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It’s fairly easy to tell mahogany apart from basswood, no matter what state the tree happens to be in. The average mahogany tree grows taller than the average basswood tree, but there are many subspecies associated with both trees that range in height. The leaves on the North American basswood tree are serrated and wider compared to the simple, narrow leaves found on the average mahogany tree.

Both basswood and mahogany trees grow with deeply textured or scaly bark. However, basswood trees have a grayer and browner color compared to the reddish brown color associated with mahogany bark. Finally, the basswood tree produces beautiful, fragrant flowers, while mahogany trees produce dark, inedible fruit full of seeds.

Basswood vs Mahogany: Uses

Basswood vs Mahogany
The texture and workability of basswood is much softer compared to the hard and sturdy texture of mahogany.

iStock.com/LeManna

Both hardwood trees, mahogany and basswood are used for a variety of purposes and are prized commercially for very different reasons. For example, basswood is a popular wood for beginning woodworkers and hobbyists, while mahogany is prized by expert woodworkers and furniture craftsmen. 

In addition to a variety of woodworking projects, mahogany is popular in coffin making, while basswood is a great alternative to other woods in the production of guitars. The softness of basswood makes it easy to work with but not ideal for intricate projects, something that mahogany is great for. In fact, mahogany is prized for its uses in detailed projects, as well as boat or plywood making.

Basswood vs Mahogany: Origin and How to Grow

Basswood trees and mahogany trees originated in very different locations from each other. While there are other varieties of both mahogany and basswood trees, the basswood tree discussed in this article originated in North America, while the mahogany tree discussed in this article originated in South and Central America.

You can grow either basswood trees or mahogany trees in your own backyard, if you have enough space. Both of these trees thrive in full sun, especially basswood trees. If you want particularly full and beautiful blooms, make sure to plant your basswood sapling in full sun! Mahogany trees are hardy and tend to enjoy the salty air of most coastlines, while basswood trees have very few needs after being planted.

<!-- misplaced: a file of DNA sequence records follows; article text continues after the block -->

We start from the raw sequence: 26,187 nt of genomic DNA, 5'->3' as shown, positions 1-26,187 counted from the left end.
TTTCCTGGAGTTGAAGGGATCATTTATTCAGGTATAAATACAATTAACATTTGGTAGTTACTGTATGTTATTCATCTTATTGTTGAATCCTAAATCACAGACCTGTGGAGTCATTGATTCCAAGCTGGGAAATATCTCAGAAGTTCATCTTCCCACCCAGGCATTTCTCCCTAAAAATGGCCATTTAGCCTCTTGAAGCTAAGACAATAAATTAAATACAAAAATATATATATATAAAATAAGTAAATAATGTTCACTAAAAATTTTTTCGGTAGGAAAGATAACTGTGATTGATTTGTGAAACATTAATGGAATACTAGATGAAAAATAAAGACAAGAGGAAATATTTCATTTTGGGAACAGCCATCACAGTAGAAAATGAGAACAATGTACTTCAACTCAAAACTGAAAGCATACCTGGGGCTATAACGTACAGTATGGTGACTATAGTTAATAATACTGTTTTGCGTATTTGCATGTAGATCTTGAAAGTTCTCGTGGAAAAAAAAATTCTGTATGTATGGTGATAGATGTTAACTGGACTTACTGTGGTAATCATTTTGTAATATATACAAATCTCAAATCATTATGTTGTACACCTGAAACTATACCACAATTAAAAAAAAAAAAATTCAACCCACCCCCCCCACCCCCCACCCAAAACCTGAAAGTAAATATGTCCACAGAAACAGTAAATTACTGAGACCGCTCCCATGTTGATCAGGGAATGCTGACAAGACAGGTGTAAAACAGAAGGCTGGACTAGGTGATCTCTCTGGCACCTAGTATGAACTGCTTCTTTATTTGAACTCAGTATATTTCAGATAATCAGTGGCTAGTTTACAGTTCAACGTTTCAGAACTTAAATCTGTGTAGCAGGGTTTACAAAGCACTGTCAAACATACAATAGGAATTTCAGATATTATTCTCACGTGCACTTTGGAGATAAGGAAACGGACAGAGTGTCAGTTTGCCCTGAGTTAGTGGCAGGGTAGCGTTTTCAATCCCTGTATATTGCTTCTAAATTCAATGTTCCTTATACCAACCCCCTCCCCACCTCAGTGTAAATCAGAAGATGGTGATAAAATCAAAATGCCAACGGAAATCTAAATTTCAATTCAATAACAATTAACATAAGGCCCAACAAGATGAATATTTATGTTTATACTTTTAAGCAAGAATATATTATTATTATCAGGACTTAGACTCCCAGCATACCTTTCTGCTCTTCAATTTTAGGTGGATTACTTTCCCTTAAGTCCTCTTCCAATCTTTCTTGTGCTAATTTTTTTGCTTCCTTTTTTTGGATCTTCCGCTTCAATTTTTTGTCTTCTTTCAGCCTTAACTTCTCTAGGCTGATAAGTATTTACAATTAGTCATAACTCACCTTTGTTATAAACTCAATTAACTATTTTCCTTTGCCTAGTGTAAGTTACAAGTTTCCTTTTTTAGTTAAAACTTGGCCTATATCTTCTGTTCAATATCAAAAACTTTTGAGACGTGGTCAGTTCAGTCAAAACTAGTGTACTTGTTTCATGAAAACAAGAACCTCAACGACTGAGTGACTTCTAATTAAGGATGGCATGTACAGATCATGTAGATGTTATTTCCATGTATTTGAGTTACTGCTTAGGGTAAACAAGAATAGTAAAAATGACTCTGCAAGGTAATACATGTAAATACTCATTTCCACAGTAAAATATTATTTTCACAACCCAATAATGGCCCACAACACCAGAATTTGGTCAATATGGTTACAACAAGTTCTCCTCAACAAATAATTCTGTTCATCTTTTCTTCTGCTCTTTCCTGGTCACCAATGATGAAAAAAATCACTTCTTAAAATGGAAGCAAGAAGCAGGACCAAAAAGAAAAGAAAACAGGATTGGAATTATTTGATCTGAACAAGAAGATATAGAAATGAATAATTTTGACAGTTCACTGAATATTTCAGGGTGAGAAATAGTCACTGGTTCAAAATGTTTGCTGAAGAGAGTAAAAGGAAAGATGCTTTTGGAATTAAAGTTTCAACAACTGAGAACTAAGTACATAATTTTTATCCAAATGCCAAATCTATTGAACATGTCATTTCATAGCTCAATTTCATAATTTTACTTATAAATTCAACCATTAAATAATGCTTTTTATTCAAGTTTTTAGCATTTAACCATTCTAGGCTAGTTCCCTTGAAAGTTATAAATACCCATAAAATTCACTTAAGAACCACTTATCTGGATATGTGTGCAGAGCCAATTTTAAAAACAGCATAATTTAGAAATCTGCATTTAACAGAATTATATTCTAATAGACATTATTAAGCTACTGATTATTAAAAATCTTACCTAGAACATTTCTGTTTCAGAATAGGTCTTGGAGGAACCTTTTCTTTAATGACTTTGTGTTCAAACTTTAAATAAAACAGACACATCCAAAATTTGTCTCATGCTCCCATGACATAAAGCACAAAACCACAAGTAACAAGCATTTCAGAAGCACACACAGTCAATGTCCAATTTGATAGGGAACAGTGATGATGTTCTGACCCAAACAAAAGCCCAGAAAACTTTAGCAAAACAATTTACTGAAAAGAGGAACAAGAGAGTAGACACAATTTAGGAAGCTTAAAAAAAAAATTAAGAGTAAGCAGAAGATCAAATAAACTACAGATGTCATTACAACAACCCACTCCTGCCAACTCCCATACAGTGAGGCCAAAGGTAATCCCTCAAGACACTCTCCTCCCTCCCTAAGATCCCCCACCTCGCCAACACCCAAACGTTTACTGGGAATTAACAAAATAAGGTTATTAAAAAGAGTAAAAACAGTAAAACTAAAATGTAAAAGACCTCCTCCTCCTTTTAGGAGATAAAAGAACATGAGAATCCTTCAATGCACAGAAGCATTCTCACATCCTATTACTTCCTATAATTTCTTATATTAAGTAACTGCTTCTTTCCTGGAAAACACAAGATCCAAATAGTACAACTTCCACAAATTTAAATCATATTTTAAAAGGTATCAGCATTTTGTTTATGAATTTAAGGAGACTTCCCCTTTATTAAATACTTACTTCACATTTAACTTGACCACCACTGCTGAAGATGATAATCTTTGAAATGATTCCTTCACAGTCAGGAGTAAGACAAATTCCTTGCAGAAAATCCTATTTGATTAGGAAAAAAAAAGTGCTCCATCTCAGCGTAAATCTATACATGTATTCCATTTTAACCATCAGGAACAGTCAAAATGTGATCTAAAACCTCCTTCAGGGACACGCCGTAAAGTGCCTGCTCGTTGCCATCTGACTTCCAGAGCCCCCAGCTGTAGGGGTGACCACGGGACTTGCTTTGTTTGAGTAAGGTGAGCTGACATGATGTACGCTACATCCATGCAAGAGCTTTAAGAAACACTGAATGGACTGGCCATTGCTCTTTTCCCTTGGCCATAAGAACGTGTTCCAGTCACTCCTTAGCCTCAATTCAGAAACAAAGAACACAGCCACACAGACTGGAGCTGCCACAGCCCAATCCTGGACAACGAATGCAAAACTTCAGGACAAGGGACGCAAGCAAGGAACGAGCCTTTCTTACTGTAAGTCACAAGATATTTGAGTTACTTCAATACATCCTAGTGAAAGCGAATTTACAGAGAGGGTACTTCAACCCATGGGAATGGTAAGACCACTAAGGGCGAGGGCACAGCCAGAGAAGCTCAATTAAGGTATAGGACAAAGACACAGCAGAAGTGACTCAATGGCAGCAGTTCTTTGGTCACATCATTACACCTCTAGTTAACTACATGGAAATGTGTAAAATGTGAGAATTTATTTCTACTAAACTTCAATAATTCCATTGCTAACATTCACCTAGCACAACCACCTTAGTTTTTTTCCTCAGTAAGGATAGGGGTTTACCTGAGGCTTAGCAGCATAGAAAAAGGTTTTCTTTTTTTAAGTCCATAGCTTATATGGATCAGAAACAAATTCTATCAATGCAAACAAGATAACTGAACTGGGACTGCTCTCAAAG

Basswood vs Mahogany
Basswood is typically lighter in color compared to the deep brownish red color of mahogany wood.

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Basswood vs Mahogany: Grain Features

The final and primary difference between mahogany and basswood lies in the appearance and texture of their woodgrains. For example, basswood is typically lighter in color compared to the deep brownish red color of mahogany wood.

The texture and workability of basswood is much softer compared to the hard and sturdy texture of mahogany. While both of these woods serve a distinct purpose, the detailed and irregular grain found within mahogany wood is highly prized, while basswood is much more plain by comparison.

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About the Author

I am a non-binary freelance writer working full-time in Oregon. Graduating Southern Oregon University with a BFA in Theatre and a specialization in creative writing, I have an invested interest in a variety of topics, particularly Pacific Northwest history. When I'm not writing personally or professionally, you can find me camping along the Oregon coast with my high school sweetheart and Chihuahua mix, or in my home kitchen, perfecting recipes in a gleaming cast iron skillet.

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Sources
  1. Tilia americana L, American Basswood, Available here: https://dendro.cnre.vt.edu/dendrology/USDAFSSilvics/88.pdf
  2. Durability of African mahogany—Khaya ivorensis, Available here: https://www.jstor.org/stable/42600320